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Shoemaker Scholars making their presence felt on campus

2017-09-05
Shoemaker Schoalrs 2017

It’s exciting when a plan comes together.

When the Shoemaker Scholars, part of the School of Informatics, Computing, and Engineering, first met in early 2016, a vision was put in place to create a central clearinghouse for all of the entrepreneurial opportunities on the IU Bloomington campus. The resources were out there, but the legwork required for students to discover what was available was daunting. Getting everyone on the same page was paramount, but it also was no easy task.

Fast forward to the present. The program, which is funded by John and Donna Shoemaker and has a goal of enhancing students’ knowledge of and experience with innovation and entrepreneurship, has built and maintained StartupIU.com, an initiative to connect innovative and entrepreneurial students across every school on campus.

It has taken time, but the buzz surrounding the program is reaching the potential that was initially envisioned.

“It’s developing exactly the way I hoped it would,” said Travis Brown, the assistant dean for innovation, entrepreneurship, and commercialization for SICE. “Programs at other schools are promoting what the Shoemaker Scholars are doing through the StartupIU website and the StartupIU newsletter. For the most part, it has been word of mouth, which is when you know it’s working.”

Students who are selected for the program earn a $2,500 scholarship for the year and are expected to serve a specific role, whether it be through web design, marketing, or another area of need. Ten students—two from the Jacobs School of Music, four from the Kelley School of Business, three from SICE, and one in an individualized major program—have come together in a blend of new and old. Some of the students have been with the program since its inception, while others are bringing a fresh outlook to the project.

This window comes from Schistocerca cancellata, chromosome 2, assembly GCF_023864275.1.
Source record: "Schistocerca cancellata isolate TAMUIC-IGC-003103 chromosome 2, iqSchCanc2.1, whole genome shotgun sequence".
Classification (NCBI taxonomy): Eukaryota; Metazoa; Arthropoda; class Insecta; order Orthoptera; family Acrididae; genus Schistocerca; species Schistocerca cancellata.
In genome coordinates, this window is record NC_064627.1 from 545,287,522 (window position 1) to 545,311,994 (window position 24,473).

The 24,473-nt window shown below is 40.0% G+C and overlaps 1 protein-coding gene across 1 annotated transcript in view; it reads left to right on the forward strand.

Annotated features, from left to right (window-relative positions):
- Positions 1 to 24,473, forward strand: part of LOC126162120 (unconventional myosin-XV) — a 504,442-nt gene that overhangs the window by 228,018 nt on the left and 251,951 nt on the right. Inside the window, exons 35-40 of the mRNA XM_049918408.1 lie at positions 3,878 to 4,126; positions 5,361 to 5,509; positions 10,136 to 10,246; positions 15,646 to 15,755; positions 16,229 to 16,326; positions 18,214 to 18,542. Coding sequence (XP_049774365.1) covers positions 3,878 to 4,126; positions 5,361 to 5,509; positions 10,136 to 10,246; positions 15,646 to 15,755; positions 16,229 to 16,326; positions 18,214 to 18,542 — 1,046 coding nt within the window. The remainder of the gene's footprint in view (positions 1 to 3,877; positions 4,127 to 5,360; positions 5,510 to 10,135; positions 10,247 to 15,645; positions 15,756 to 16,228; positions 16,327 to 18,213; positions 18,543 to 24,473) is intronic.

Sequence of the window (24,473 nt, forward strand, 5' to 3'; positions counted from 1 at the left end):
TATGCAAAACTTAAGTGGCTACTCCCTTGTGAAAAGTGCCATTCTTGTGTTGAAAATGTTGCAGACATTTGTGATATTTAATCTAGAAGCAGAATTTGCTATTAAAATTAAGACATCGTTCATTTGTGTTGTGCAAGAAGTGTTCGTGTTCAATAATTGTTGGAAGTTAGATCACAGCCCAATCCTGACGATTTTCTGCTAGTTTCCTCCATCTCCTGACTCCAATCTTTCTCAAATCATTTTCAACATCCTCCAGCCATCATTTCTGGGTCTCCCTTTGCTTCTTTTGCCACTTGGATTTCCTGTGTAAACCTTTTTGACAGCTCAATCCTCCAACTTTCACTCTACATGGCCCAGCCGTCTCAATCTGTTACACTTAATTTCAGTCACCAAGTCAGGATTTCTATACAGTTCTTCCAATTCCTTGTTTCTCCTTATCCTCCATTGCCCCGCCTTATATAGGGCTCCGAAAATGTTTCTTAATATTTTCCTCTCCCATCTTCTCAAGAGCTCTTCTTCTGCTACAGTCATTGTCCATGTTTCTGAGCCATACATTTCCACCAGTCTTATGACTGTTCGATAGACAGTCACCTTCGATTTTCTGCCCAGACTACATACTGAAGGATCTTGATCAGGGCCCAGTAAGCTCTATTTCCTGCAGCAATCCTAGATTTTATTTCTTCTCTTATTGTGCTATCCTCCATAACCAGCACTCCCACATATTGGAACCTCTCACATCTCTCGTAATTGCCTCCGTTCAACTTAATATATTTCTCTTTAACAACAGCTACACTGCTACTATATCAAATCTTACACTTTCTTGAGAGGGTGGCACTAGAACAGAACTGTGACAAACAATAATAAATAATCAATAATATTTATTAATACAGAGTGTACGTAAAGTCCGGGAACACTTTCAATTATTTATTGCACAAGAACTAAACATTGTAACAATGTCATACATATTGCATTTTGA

Wes Wagner, a senior majoring in entrepreneurship and business at Kelley, is one of the students who has been involved since the beginning.

“It has taken us some time to get everything up and running,” Wagner said. “Now that we have a great website and an awesome newsletter, we’re starting to get more inbound interest, which we didn’t have at the beginning. People want to get involved and want to post opportunities with us.”

Steven Lin, a sophomore majoring in management and sales at Kelley, has always been interested in entrepreneurship, and he came across the Shoemaker Scholars after first going through the tedious task of searching the internet for opportunities.

“It was a lot of work to find the right competitions and the right resources,” Lin said. “A lot of the resources online were outdated and had links that didn’t work. I’m excited to be a part of the Shoemaker Scholars because I can help make sure other students don’t run into the problems that I once did. We’re trying to bridge the gap between a student and the information about what is available now, what resources might be out there, and who is here to help you.”

Grace Liu, another sophomore from Kelley who is studying marketing and business analytics, said the Shoemaker Scholars have given her a wider view of the IU campus.
“It made me think bigger,” Liu said. “It has made me make connections between our project and the other schools on campus, and it has shown me the wider network of possibilities for entrepreneurship.”

The students are loaded with enthusiasm and ideas about spreading innovation and entrepreneurship across campus, but providing both perspective and reality can be a challenge.

“It’s a tightrope act where you’re trying to balance enthusiasm with the pragmatism required to build viable projects,” Brown said. “Most students don’t have sufficient experience with implementation nor do they appreciate the changes they’ll go through as students. What they propose as a sophomore might be less important to them when they’re a senior and they have one foot out the door. That’s really the interesting balancing act that I’ve experienced as I have developed this group.”

Most importantly, the Shoemaker Scholars have created a resource that is viable, sustainable, and helpful to the IU student community.

“There are startups on campus,” Wagner said. “Some people have sold companies. We have those connections, and we’re building a knowledge asset. Because of that, we’re seeing the quality of the student entrepreneurs increase. We’re getting more people who are drawn to what we do. We’re strengthening the magnet of entrepreneurship to one central resource.”

For more information on the Shoemaker Scholars or any of SICE’s entrepreneurship programs, visit our Innovation & Entrepreneurship website.

Media Contact

Ken Bikoff
Communications Specialist
Phone: (812) 856-6908
kbikoff@indiana.edu